When making a contribution to a national charity, have you ever felt a nagging doubt, wondering what would happen to your money? Or signing up to be a monthly sponsor of a child, struggling to survive in a foreign land? Well, if you haven't, start now.
Take Haiti, for instance. On 17 January 2010, having already been hit by four hurricanes in the previous decade, Haiti suffered a mega earthquake that killed thousands and injured thousands more, left a million homeless, destroyed crops, roads, and bridges. Appeals to help this country of ten million were answered when dollars began pouring into aid agencies.
Even before our media moved on to other news, television screens showed gallons of bottled water stacked in cartons in row after row at the airport at the precise time that Haitians were desperate for safe drinking water. Just who was in charge here?
Military in Control
It turned out that this water was shipped in for use by armed troops who had arrived right after the catastrophe. The military took control of the airports, deciding which planes could land and which would have to wait. An attempt was made to show that aid was being distributed by showing troops tossing out packages of food in a hit or miss fashion from the back of a military vehicle as it moved through a poor area.
Haitians were left to scramble for food and water, to erect makeshift shelters that afforded minimum protection from the elements, to gain access to limited medical treatment, and to live as best they could in unsanitary conditions that fostered the dysentery that quickly spread throughout their camps.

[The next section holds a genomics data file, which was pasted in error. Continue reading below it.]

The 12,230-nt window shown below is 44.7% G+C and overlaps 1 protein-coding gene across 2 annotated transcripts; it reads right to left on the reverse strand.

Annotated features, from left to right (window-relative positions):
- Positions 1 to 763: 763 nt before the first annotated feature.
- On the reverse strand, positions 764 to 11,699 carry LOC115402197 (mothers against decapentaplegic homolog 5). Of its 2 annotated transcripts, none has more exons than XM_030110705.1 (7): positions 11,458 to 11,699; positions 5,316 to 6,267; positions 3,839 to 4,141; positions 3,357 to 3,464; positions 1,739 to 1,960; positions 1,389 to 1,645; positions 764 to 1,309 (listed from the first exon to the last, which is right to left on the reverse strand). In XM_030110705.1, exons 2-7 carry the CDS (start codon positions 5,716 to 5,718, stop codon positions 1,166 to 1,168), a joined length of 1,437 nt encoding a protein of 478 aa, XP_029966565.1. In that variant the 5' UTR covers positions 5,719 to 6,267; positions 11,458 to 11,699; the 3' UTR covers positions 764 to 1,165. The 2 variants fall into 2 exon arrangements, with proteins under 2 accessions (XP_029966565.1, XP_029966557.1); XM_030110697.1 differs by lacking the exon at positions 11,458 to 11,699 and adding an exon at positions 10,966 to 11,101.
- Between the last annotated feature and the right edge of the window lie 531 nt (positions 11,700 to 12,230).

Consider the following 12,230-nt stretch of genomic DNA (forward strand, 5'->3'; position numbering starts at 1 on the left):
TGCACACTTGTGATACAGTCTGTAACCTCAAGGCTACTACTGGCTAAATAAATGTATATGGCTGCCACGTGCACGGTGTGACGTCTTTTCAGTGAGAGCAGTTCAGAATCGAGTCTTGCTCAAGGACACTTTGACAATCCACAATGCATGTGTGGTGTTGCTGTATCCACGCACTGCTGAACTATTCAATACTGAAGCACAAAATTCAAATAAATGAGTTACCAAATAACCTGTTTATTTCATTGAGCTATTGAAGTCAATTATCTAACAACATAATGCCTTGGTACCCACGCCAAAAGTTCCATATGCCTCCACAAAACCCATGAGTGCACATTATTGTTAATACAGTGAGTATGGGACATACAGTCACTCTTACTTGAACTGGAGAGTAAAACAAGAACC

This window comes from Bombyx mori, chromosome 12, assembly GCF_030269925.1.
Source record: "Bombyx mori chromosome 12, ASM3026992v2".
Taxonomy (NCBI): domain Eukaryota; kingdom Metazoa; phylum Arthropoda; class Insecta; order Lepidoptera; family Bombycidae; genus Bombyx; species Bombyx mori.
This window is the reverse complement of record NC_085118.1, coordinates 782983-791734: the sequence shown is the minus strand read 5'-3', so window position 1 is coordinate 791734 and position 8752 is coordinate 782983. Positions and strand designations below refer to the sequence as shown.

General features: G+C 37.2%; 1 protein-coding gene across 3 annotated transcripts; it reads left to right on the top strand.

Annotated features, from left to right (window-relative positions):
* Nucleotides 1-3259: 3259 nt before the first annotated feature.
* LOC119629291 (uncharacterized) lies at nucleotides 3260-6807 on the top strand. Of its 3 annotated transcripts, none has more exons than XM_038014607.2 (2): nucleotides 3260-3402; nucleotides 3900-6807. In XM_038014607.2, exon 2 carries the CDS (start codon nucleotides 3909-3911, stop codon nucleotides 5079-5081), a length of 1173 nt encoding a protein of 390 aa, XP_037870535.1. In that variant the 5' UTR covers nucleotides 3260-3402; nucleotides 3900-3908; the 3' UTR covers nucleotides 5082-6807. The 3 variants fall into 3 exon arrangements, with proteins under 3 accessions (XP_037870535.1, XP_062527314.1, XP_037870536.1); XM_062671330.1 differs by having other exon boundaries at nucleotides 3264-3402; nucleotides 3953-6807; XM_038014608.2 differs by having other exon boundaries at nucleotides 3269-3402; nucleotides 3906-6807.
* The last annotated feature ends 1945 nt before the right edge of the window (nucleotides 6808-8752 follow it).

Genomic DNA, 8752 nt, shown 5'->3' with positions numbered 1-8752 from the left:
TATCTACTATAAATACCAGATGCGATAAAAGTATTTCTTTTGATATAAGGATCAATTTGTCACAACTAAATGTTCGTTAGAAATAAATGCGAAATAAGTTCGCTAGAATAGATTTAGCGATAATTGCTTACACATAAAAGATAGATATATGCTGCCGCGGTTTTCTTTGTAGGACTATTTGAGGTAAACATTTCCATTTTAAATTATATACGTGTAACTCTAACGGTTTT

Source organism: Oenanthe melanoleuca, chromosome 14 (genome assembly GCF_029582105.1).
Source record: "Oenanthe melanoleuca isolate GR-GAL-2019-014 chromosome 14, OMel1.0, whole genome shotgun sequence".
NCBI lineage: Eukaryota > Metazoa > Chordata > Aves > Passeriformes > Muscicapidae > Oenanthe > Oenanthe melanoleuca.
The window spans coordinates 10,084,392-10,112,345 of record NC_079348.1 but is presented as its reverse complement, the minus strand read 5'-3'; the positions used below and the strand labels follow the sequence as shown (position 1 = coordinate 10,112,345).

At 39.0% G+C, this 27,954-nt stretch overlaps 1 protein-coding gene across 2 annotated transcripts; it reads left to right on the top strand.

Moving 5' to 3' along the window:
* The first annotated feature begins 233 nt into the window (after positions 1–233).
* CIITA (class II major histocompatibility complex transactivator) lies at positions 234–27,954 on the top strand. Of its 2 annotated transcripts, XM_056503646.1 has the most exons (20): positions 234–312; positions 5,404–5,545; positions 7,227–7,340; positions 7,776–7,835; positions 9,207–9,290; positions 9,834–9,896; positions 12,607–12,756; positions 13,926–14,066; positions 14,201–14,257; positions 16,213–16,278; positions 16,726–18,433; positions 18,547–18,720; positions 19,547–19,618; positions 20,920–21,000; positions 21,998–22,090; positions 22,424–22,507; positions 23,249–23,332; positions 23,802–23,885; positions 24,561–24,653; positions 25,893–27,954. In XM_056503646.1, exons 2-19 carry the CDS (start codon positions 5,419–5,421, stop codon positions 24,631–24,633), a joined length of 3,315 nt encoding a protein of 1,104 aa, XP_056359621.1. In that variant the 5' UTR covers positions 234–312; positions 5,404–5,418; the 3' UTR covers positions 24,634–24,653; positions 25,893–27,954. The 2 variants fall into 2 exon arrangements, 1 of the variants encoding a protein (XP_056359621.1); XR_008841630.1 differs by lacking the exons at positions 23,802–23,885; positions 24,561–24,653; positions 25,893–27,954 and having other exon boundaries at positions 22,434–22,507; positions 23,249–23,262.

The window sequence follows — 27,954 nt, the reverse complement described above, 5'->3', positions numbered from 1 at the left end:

Given the history of how aid had previously been administered in Haiti were there real prospects for a different outcome after this latest disaster?
In Travesty in Haiti , Timothy J. Schwartz reports on what he uncovered in his fifteen years of working in Haiti for Non-Governmental Organizations (NGOs), beginning in 1991. This article focuses on food aid.
Schwartz writes of his shock at finding that food that had been shipped into the country under the aegis, for example, of a well-known NGO -- CARE International -- was routinely being sold at marketplaces throughout Haiti rather than being distributed free to hungry Haitians. Perversely, during the growing season or during recurring droughts, food aid was not available.
Any first year economics student could predict the results of such a practice. With food flooding into the markets, there was an ensuing drop in food prices that put small peasant farmers out of business, forcing them sooner or later to seek work in the cities.